HANGZHOU, CHINA – (Photo by VCG/VCG via Getty Images)
A new report just released by the United Nations-based Better than Cash Alliance offers compelling evidence and lessons on how successful business models leverage existing platforms to drive the adoption of digital payments. The study revealed that two far reaching applications, Alipay and WeChatPay, enabled nearly US$3 trillion in Chinese digital payments last year, representing a 20-fold increase in the past four years.
So why all the fuss? Hint: social networks and e-commerce platforms, in a country of 1.3 billion people, can make a whole lot of noise! The data shows that digital payments, using existing channels such as social media can provide access to a wider range of digital financial services, expanding economic opportunity throughout China and neighboring countries. The potential global impact is staggering: a 2016 McKinsey report estimates that digital finance could add 3.7 trillion US dollars to GDP across all economies in aggregate by 2025, a 6% boost that would create 95 million new jobs. For China, it could generate a 4.2% GDP boost by 2025: an additional trillion dollars.
Our new study highlights the rapid growth of Alipay and WeChat Pay, payment products which are embedded within e-commerce and social networks and boost not only digitization, but also financial inclusion and commerce. Both companies allow users to easily initiate a wide range of transactions directly from their mobile phones: paying bills, transferring money to friends or family, or conducting business with new customers. Users are also able to access a range of digital finance products and services, such as savings, investment and credit features.
For us at the Better than Cash Alliance, such examples link to our mission to help advocate that countries move from cash to digital payments to reduce poverty and drive inclusive growth. They also help illustrate how greater use of digital financial services can accelerate financial inclusion for populations, particularly women. Documenting experiences from China also help impart valuable lessons with our members and partners eager to expand the digital payment ecosystem. We know from our research that digital payments are critical for reaching people outside traditional financial systems, and that the move to digital payments allows companies and governments to reduce costs, improve efficiency and increase transparency. Additionally, the big data generated through these platforms can build credit scoring and enhance credit access particularly for low-income, financially-excluded populations.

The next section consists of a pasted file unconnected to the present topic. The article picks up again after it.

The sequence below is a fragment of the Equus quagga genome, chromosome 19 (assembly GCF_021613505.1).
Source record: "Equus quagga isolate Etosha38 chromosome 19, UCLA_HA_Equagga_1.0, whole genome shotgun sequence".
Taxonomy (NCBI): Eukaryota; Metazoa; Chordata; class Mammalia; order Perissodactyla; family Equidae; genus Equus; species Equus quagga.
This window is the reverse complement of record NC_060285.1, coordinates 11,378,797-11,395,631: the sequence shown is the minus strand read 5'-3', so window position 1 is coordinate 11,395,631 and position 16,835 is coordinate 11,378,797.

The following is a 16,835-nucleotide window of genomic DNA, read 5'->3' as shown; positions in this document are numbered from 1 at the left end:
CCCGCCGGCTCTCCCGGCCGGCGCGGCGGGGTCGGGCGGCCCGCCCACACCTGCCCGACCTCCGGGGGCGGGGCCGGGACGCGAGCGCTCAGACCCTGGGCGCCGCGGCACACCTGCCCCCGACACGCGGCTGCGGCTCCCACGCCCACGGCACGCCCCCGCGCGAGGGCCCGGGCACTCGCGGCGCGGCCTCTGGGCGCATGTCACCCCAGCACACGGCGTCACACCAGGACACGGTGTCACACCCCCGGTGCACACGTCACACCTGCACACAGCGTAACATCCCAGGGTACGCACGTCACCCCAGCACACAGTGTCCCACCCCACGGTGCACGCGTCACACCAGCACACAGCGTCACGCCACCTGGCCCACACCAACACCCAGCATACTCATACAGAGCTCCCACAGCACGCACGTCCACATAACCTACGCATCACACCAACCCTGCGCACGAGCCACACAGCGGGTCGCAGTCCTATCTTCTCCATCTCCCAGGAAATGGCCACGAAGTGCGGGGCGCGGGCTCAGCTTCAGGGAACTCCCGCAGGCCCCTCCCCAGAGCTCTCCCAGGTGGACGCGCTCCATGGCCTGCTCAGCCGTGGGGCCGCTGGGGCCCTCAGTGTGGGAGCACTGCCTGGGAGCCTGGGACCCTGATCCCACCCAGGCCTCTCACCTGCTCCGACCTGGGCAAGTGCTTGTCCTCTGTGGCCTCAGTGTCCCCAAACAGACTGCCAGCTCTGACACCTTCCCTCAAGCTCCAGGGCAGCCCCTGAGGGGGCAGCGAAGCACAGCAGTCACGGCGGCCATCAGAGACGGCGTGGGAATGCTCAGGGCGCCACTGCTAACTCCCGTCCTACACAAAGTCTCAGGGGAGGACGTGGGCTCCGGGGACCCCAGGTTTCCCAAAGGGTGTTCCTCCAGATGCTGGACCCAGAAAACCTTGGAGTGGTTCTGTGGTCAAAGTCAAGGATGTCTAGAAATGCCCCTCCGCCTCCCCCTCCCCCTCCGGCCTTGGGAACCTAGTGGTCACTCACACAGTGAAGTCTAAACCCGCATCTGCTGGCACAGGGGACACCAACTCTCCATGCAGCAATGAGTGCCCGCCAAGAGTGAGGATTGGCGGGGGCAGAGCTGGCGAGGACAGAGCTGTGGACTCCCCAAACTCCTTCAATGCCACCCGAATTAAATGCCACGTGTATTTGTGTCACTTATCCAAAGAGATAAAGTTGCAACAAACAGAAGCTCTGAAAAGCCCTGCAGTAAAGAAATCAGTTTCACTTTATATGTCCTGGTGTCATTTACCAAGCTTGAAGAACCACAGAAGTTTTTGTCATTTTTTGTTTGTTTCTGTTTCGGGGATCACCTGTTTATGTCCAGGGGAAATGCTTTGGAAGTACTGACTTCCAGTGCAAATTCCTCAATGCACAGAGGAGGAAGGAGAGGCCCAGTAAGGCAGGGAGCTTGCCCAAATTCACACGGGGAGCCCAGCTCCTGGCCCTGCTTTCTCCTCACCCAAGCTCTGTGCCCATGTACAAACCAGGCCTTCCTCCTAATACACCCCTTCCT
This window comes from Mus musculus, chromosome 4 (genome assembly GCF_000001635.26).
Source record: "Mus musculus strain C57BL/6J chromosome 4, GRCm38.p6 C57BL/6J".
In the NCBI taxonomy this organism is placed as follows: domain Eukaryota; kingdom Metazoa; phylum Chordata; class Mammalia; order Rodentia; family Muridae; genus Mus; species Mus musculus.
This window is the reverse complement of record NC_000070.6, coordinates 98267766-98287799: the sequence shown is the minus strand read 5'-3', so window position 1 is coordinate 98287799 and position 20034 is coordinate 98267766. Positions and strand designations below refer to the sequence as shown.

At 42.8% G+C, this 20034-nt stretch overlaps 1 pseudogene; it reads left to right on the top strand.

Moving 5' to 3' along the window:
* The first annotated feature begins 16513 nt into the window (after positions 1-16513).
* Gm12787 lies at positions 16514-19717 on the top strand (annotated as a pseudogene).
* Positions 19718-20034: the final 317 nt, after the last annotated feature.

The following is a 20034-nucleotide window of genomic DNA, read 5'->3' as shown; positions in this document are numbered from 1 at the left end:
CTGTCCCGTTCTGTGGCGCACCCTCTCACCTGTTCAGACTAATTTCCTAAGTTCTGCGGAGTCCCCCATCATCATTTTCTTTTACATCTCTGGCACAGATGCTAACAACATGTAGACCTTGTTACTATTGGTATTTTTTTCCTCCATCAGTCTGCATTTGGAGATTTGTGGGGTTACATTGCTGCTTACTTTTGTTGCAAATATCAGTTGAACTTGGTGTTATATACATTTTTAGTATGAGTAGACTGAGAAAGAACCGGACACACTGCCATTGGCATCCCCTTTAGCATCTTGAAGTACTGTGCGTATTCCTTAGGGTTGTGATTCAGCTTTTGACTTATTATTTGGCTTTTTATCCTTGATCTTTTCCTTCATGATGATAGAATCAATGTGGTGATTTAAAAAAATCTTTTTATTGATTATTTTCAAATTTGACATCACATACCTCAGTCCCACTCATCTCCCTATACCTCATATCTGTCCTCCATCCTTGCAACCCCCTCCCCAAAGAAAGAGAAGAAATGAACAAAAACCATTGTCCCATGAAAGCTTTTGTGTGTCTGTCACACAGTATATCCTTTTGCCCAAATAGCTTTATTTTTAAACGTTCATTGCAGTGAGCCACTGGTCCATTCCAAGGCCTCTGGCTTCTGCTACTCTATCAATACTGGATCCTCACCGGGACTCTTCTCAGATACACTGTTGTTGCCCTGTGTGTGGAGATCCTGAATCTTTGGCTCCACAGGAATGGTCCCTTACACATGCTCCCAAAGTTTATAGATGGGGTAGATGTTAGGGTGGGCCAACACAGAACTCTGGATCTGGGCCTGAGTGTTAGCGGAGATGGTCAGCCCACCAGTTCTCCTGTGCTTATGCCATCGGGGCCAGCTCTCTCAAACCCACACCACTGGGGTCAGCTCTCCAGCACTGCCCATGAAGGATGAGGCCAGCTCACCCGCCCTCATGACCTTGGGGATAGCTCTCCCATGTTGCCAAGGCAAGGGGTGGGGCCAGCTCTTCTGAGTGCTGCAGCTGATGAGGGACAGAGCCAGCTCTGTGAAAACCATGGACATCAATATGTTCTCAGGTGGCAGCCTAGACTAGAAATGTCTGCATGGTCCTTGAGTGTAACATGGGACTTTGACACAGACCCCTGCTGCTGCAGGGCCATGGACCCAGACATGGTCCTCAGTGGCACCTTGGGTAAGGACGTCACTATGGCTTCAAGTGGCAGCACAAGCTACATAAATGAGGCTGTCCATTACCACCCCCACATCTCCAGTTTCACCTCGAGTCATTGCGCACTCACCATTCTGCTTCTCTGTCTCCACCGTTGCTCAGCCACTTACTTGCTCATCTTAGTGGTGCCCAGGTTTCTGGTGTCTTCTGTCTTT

Given its large population, China at first glance seems like a unique case, but the country provides many lessons worth sharing. At a micro-level, even small scale digital payment services have a tremendous impact in expanding opportunities available to people, especially those with low-incomes seeking to improve their livelihoods. Consider, a city such as Chongqing which embraced digital finance as a means of growth and is partnering with Alibaba and Ant Financial to create the Chongqing Alibaba Micro Loan company and has supported local business by channeling US$116 billion to small enterprise and micro-entrepreneurs.
Looking ahead, it is encouraging to see how digital finance platforms are spurring e-commerce by increasing access to capital for entrepreneurs, small merchants. The report – while focused on China –demonstrates opportunities which we believe can help other countries and businesses to ultimately include more people in the economy and foster a transition from cash to digital.